- Print Length: 416 pages
- Publisher: DC Comics; Gph edition (November 15, 2011)
- Publication Date: November 21, 2011
- Sold by: Amazon Digital Services LLC
- Language: English
- ASIN: B005CRQ2IU
- Text-to-Speech: Not enabled
- Word Wise: Not Enabled
- Lending: Enabled
- Amazon Best Sellers Rank: #24,295 Paid in Kindle Store (See Top 100 Paid in Kindle Store)
|Digital List Price:||$19.99|
|Print List Price:||$19.99|
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Watchmen Kindle & comiXology
|Length: 416 pages|
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Top Customer Reviews
Want to see how this story was originally about about Captain Atom, Blue Beetle, and the Question (along with other Charlton characters) and how it changed to what it is? There is a very indepth look at the original proposal included here.
Want to see early Gibbon's art? it's here. How about rarely seen teaser strips published long before the first issue? Again included. Alan Moore's script samples? You got it.
Bottom line, I can't think of anything that could possibly be done or included that would make a superior edition to this.
The characters and their origin stories are archetypal - a family tragedy, a scientific accident, a wealthy magnate seeking to do good ... the human side of these super-heroes is what made this such an enjoyable and intriguing read for me: how power and fame warped some, how the government sought to manipulate and use these people, and what happens to them when they inevitably get old?
The conclusion was a bit of a let-down - it felt to me as if Moore had written himself into a corner and wasn't sure how to get out of it; that said, the characters remained true to their nature; perhaps given the story arc there was no other way to wrap things up. To his credit, Moore didn't "cheat" readers with a last-minute change of heart of a sudden catharsis that took characters in a different direction in order to provide a happy, tidy ending.
For comic book fans, this is a must read. As a cultural touch-stone and commentary on the nature of power and reflection of 20th century western values and mores, its an interesting commentary. For those seeking a fun and entertaining read, this will be a hit.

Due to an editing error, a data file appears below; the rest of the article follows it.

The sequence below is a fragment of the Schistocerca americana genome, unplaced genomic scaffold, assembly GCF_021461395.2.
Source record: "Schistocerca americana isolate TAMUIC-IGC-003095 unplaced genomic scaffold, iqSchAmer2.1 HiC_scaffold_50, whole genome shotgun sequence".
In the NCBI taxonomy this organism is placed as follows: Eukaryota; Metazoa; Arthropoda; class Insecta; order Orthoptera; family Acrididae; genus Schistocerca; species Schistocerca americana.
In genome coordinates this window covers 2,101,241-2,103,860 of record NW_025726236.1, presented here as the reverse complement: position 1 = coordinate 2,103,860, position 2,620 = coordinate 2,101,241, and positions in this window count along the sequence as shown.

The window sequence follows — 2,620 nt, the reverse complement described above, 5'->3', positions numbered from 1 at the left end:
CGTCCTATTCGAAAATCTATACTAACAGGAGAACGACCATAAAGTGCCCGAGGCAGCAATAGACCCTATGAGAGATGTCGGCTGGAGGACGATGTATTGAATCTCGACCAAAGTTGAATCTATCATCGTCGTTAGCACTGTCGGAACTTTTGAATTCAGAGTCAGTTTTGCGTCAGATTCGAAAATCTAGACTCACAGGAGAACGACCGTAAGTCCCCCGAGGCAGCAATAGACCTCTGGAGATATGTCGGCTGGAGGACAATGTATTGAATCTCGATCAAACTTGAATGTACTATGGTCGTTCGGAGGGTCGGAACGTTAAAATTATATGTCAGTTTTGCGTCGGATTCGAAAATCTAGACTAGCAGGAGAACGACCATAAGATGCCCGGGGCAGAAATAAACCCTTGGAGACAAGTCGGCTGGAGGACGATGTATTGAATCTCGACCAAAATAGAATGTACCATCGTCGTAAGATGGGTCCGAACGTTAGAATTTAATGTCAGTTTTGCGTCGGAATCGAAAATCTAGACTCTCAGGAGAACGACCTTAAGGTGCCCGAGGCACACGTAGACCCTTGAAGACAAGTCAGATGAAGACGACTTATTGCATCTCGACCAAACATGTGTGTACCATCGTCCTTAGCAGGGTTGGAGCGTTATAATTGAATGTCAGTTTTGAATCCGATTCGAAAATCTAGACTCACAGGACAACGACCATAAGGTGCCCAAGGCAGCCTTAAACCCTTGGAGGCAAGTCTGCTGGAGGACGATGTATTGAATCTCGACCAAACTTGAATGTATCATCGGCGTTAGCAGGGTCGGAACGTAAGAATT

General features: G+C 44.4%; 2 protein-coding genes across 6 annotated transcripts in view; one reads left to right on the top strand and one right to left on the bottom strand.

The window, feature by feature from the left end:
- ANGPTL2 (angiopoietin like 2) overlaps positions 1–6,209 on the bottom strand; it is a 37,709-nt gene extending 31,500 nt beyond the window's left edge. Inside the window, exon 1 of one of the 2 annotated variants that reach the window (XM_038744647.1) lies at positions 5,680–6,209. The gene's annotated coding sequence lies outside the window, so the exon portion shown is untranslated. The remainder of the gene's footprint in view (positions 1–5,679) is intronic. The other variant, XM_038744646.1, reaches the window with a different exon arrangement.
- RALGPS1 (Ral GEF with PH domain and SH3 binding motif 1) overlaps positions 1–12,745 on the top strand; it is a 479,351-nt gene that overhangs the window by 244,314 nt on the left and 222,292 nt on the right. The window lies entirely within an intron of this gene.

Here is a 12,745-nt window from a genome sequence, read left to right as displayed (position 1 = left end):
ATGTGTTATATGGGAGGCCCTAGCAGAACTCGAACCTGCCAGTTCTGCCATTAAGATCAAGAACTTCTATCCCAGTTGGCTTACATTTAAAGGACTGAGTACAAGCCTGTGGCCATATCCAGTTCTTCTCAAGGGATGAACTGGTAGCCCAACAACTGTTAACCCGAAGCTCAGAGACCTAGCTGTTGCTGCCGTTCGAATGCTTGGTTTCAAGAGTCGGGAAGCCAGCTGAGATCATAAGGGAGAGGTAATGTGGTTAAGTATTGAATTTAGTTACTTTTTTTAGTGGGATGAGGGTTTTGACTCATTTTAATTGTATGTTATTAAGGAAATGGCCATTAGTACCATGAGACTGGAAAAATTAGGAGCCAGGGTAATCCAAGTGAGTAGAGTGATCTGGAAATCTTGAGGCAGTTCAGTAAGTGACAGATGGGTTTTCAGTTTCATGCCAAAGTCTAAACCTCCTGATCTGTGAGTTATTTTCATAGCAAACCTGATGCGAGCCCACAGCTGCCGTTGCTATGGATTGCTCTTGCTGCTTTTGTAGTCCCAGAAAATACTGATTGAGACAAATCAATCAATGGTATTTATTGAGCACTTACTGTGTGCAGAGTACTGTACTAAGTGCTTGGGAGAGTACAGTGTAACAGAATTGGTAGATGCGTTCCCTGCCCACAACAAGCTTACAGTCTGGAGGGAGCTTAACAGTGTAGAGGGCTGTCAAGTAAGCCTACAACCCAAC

The big question is whether it's a good place to start in comics. I wouldn't recommend this as the first thing you pick up due to how dark it is, and how you should have some idea of how comics function normally to see how well they're being subverted and twisted here. Of course, since pop culture is stuffed full of superheroes right now it's not something you really need to worry about if it is the first thing you pick up.
The biggest problem that would stand if you picked this up for the first time is that it doesn't really introduce you to the wider world of DC comics. Yes, it's a wonderful story, and if you want to add diversity to your shelf and play around in the corners of the comics world, it's wonderful. But if you want to read superhero comics and want an introduction to that world, this is the wrong place to go. I do understand there was a set of prequel comics released at one point, but they aren't written by Alan Moore (and he actually hates that they happened, if I understand it correctly) and didn't last very long. I, personally, have no plans to read them since I'm not really interested in seeing what happened before this book.
My opinion of the whole graphic novel: wow it was amazing! It was not what I expected but I loved it all the way through. In no way did I expect it to take me this long to read, and it does disappoint me that it did, but every second really was a pleasure. If it's been something you've debated I recommend picking it up sooner rather than later, even if it's just from your library.
TL;DR? It's not the best place to start, but is a wonderful book I recommend everyone read at some point in their lives.
Watchmen is simply captivating. This book seems way a head of it's time. I'm glad that I read the book for the first time as a young adult. If I had read it as a child, I don't think I would have possessed the cognitive skills to undestand and enjoy it at the level that I did. If you've never read any of Alan Moores work, this is a good starting point. I highly recommend it.
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